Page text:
Internet highlights – w/c 20th March 2016

26 03 2016

Colin Mochries best lines on Whose Line Is It Anyway?

Harry Potter Jewelry

What colours were the Mr Men – quiz – kinda disappointed in my 17/20!

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Sermon Notes: The Ninth Commandment – To tell the truth

22 03 2016

“You shall not give false testimony against your neighbour.”

A lot of people these days think that telling the truth can just cause problems. In the film, “Liar, liar”, when Jim Carrey is forced to tell the truth it’s an absolute disaster for him.

Telling the truth is different to being brutally honest, or “telling it as it is”. We’re called to speak the truth in love; that is, to have the good of the other person in mind. The important thing is the attitude behind the truth telling.

The commandment refers to our neighbour, but we know from the story of the good samaritan that this is not limited to those we know and like.

A witness report was highly important in the ancient near east – on just one witness report you would be considered guilty until proven innocent.

“One witness is not enough to convict anyone accused of any crime or offence they may have committed. A matter must be established by the testimony of two or three witnesses.
The judges must make a thorough investigation, and if the witness proves to be a liar, giving false testimony against a fellow Israelite, then do to the false witness as that witness intended to do to the other party. You must purge the evil from among you.”
– Deuteronomy 19 vv 15, 18-19

The ten commandments generally cover the most serious form of each sin – for example for murder this covers forms of hate and anger, it looks at the condition of the heart.

Other things covered by lying include exaggeration, misleading, and taking words out of context.

Words are powerful and can be damaging. “The tongue also is a fire, a world of evil among the parts of the body. It corrupts the whole body, sets the whole course of one’s life on fire, and is itself set on fire by hell.” – James 3 v 6.

Gossip is talking about people to do damage to their reputation; malicious sharing of information. It’s a big issue for the church when things will be shared under the disguise of “for prayerful concern”.

We should ask ourselves:

  • Is what I’m saying true?
  • Does it need to be shared with this person?
  • Would I say it if the person it’s about was here?

It’s as bad to listen to gossip as it is to share it; it ropes us in and encourages it. If we find ourselves gossiping, let’s stop and pray for the person instead!

If someone is complaining about a grievance against someone, suggest they go to them directly, not to have a go, but to express the hurt caused in love, and try to reconcile the relationship.

All commandments have a positive side to them – speak the truth!
“Therefore each of you must put off falsehood and speak truthfully to your neighbour, for we are all members of one body.” – Ephesians 4 v 25
“The Word became flesh and made his dwelling among us. We have seen his glory, the glory of the one and only Son, who came from the Father, full of grace and truth.” – John 1 v 14
“He was assigned a grave with the wicked,
and with the rich in his death,
though he had done no violence,
nor was any deceit in his mouth.”
– Isaiah 53 v 9
“Jesus answered, ‘I am the way and the truth and the life. No one comes to the Father except through me.” – John 14 v 6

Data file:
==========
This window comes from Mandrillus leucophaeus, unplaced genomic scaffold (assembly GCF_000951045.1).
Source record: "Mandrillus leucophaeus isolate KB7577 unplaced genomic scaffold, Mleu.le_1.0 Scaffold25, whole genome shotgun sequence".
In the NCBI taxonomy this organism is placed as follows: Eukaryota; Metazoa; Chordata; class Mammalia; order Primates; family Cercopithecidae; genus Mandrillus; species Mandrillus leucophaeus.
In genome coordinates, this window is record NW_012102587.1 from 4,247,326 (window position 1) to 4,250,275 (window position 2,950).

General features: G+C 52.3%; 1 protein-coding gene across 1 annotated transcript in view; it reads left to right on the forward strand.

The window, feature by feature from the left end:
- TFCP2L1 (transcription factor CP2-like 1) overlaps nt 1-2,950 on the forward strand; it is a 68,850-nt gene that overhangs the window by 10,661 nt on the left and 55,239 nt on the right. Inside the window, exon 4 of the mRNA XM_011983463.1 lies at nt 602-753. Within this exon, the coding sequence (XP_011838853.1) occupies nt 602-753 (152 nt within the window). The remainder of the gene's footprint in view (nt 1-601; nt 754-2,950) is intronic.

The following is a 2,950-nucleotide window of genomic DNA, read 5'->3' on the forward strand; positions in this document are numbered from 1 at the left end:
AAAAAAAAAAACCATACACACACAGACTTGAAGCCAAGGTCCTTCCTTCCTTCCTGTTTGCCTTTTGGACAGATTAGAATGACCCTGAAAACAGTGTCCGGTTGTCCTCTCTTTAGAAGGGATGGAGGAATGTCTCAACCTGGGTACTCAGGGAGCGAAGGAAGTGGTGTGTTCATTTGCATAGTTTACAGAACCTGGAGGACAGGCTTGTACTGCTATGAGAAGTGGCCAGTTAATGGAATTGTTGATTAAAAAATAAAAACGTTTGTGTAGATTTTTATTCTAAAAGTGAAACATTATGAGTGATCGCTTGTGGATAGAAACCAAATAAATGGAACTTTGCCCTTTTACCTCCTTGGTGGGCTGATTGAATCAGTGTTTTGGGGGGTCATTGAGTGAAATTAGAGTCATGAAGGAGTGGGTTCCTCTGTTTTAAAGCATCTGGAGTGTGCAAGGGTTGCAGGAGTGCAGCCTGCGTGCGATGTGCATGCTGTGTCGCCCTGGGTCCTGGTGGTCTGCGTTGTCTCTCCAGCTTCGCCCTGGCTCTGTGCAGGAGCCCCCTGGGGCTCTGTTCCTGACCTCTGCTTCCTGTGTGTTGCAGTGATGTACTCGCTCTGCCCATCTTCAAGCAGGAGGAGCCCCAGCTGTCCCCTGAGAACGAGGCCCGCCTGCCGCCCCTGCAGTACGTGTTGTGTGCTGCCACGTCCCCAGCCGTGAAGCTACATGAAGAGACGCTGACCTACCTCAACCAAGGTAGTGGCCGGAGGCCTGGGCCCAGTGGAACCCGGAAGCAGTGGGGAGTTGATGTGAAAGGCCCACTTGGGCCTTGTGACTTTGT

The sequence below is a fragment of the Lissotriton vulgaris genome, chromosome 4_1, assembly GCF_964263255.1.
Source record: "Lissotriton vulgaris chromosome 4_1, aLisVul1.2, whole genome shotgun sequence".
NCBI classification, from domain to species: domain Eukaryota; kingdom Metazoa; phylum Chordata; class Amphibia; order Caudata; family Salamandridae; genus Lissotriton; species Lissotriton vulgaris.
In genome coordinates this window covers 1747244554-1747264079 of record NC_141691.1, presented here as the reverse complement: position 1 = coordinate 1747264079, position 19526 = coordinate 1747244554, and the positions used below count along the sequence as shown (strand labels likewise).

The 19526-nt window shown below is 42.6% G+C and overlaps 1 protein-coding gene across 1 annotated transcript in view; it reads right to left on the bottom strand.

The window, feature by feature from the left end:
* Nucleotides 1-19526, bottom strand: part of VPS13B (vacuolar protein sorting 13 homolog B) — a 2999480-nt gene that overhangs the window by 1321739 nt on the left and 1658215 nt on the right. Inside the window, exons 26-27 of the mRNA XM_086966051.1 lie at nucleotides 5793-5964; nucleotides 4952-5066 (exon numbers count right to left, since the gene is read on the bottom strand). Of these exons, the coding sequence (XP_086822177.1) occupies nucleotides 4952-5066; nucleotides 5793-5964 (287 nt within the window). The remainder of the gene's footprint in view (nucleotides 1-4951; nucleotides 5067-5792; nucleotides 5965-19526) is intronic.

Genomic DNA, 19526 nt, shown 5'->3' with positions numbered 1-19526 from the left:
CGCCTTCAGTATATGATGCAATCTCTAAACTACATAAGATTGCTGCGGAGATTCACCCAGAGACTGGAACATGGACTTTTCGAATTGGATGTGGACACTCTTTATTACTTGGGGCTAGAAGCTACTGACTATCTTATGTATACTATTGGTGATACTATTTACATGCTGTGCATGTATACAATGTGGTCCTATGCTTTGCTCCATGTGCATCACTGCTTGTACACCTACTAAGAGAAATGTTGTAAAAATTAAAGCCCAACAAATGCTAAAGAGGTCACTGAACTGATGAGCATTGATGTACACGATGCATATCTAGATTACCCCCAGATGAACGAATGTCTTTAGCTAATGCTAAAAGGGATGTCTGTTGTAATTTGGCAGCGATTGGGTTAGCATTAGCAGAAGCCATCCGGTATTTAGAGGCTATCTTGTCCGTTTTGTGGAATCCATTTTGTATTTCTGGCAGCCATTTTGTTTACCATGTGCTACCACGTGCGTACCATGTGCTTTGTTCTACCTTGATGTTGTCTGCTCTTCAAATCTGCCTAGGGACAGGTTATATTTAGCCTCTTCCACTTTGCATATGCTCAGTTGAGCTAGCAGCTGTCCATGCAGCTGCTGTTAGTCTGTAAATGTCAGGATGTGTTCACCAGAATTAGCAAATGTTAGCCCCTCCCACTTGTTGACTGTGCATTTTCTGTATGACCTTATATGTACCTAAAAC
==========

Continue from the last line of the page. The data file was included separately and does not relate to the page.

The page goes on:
The world does brutal honesty; we’re called to speak the truth in love.

No matter how hard we try, none of us speak completely wholesomely.
“All have turned away,
they have together become worthless;
there is no one who does good,
not even one.’
‘Their throats are open graves;
their tongues practise deceit.’
‘The poison of vipers is on their lips.’”
– Romans 3 vv 12-13

Because of what Jesus did, we don’t need to live lives tied to the burden of lies.

“Then you will know the truth, and the truth will set you free.” – John 8 v 32

“Do not let any unwholesome talk come out of your mouths, but only what is helpful for building others up according to their needs, that it may benefit those who listen.” – Ephesians 4 v 29





Internet highlights – w/c 13th March 2016

19 03 2016

How to get good pictures of your dog

Fictional characters who portray mental illnesses

Fascinating and detailed theory on different levels of friendship

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Reasons to stay alive – by Matt Haig

17 03 2016

This book is brilliant, everyone should read it, it should maybe even be on the National Curriculum.

I believed this before I even read it. The quotes on the front, back, and inside covers set the bar very high indeed – here are a couple of my favourites:

  • “Brilliant … should be on prescription” – Rev Richard Coles
  • “A small masterpiece that might even save lives” – Joanna Lumley

And they’re correct. Technically an autobiography, we travel with Matt Haig through his experience of anxiety and depression, through five sections: “Falling”, “Landing”, “Rising”, “Living” and “Being”.

One of my favourite things about the book is that I don’t think there was a chapter longer than 6 pages, and most chapters were 1-4 pages – it’s well and truly bite-size, which is handy for something that while massively educational for some, has the risk of being triggering for others. It’s not a long book either – it’s quite small in size, well spaced, and only ~250 pages, so really not too intimidating. For what can be a very heavy subject, it’s broken down brilliantly.

For me this book had two very different sides to it. I’ve said before that I have anxiety disorder, and so for that section of the book, I was reading him put into words things I’ve felt but never been able to explain, and just reading about others that have the same struggles is encouraging in knowing you’re not alone. The other half, depression, I have friends that struggle with this, but don’t know a tonne about it myself, and so for this side of the story, it was hugely educational. As someone experienced, and someone clueless, this book had something to say to me.